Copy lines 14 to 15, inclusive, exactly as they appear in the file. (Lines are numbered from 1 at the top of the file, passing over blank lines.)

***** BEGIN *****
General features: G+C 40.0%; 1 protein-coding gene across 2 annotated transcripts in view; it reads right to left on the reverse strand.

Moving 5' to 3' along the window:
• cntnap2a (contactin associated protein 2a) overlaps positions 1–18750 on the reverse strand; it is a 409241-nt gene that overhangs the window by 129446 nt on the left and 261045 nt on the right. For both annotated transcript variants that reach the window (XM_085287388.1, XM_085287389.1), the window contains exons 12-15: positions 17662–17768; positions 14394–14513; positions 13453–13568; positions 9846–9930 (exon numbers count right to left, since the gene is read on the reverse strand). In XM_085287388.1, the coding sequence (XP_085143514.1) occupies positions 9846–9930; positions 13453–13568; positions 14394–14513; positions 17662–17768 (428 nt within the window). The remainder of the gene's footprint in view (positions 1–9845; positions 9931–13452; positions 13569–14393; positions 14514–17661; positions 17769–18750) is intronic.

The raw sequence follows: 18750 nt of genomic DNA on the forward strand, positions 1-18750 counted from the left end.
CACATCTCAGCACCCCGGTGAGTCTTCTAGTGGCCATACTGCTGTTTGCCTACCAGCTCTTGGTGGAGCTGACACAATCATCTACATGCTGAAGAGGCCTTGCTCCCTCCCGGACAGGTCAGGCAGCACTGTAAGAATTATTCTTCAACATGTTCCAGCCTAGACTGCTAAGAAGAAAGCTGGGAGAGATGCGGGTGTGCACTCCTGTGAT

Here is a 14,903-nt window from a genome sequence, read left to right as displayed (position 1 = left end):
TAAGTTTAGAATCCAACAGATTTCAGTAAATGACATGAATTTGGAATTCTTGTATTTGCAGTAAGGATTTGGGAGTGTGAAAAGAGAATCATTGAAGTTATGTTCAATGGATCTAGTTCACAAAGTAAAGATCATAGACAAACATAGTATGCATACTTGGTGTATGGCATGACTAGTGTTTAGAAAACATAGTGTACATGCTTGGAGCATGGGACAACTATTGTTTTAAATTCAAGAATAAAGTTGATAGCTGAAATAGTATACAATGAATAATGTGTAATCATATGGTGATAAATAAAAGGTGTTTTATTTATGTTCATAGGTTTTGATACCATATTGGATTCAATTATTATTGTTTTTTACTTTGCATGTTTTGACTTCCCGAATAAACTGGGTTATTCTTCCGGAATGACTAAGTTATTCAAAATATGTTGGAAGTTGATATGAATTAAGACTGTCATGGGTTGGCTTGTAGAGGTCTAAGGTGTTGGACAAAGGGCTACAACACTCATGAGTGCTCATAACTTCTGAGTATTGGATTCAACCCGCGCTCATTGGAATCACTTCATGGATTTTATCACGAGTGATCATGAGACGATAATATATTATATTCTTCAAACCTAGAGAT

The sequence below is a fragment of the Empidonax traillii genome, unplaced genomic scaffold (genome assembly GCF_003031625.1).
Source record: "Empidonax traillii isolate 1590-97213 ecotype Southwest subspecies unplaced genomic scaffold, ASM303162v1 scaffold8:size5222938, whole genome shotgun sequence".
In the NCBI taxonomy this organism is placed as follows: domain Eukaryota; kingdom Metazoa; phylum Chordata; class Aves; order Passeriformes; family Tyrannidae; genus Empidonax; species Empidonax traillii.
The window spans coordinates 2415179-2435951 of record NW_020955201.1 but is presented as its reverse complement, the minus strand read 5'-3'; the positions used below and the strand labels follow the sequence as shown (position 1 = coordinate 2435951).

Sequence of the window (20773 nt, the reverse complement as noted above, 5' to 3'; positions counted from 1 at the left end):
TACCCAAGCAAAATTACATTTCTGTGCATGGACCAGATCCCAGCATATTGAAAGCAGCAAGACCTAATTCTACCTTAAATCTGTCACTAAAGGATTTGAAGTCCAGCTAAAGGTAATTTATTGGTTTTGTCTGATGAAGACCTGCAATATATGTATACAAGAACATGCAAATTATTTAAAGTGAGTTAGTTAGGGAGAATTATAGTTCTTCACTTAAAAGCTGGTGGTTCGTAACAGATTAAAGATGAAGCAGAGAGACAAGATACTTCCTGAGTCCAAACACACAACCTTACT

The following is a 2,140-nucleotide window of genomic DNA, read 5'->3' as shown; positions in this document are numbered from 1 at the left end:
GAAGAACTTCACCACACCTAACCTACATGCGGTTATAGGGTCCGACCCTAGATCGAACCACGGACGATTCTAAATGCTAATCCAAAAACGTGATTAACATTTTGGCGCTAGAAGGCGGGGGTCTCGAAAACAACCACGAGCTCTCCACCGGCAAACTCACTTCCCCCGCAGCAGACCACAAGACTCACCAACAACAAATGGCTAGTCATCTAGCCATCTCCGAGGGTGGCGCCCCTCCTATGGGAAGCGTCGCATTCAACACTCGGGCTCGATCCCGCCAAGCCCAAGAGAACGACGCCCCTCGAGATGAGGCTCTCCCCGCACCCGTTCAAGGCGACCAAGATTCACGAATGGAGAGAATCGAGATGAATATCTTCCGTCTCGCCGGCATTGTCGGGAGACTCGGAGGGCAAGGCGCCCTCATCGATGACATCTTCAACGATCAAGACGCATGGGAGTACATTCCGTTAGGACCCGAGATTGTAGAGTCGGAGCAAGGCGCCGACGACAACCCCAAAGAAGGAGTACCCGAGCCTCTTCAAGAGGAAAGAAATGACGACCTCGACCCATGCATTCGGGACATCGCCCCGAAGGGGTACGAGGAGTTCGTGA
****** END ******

The following is a 2,140-nucleotide window of genomic DNA, read 5'->3' as shown; positions in this document are numbered from 1 at the left end:
GAAGAACTTCACCACACCTAACCTACATGCGGTTATAGGGTCCGACCCTAGATCGAACCACGGACGATTCTAAATGCTAATCCAAAAACGTGATTAACATTTTGGCGCTAGAAGGCGGGGGTCTCGAAAACAACCACGAGCTCTCCACCGGCAAACTCACTTCCCCCGCAGCAGACCACAAGACTCACCAACAACAAATGGCTAGTCATCTAGCCATCTCCGAGGGTGGCGCCCCTCCTATGGGAAGCGTCGCATTCAACACTCGGGCTCGATCCCGCCAAGCCCAAGAGAACGACGCCCCTCGAGATGAGGCTCTCCCCGCACCCGTTCAAGGCGACCAAGATTCACGAATGGAGAGAATCGAGATGAATATCTTCCGTCTCGCCGGCATTGTCGGGAGACTCGGAGGGCAAGGCGCCCTCATCGATGACATCTTCAACGATCAAGACGCATGGGAGTACATTCCGTTAGGACCCGAGATTGTAGAGTCGGAGCAAGGCGCCGACGACAACCCCAAAGAAGGAGTACCCGAGCCTCTTCAAGAGGAAAGAAATGACGACCTCGACCCATGCATTCGGGACATCGCCCCGAAGGGGTACGAGGAGTTCGTGA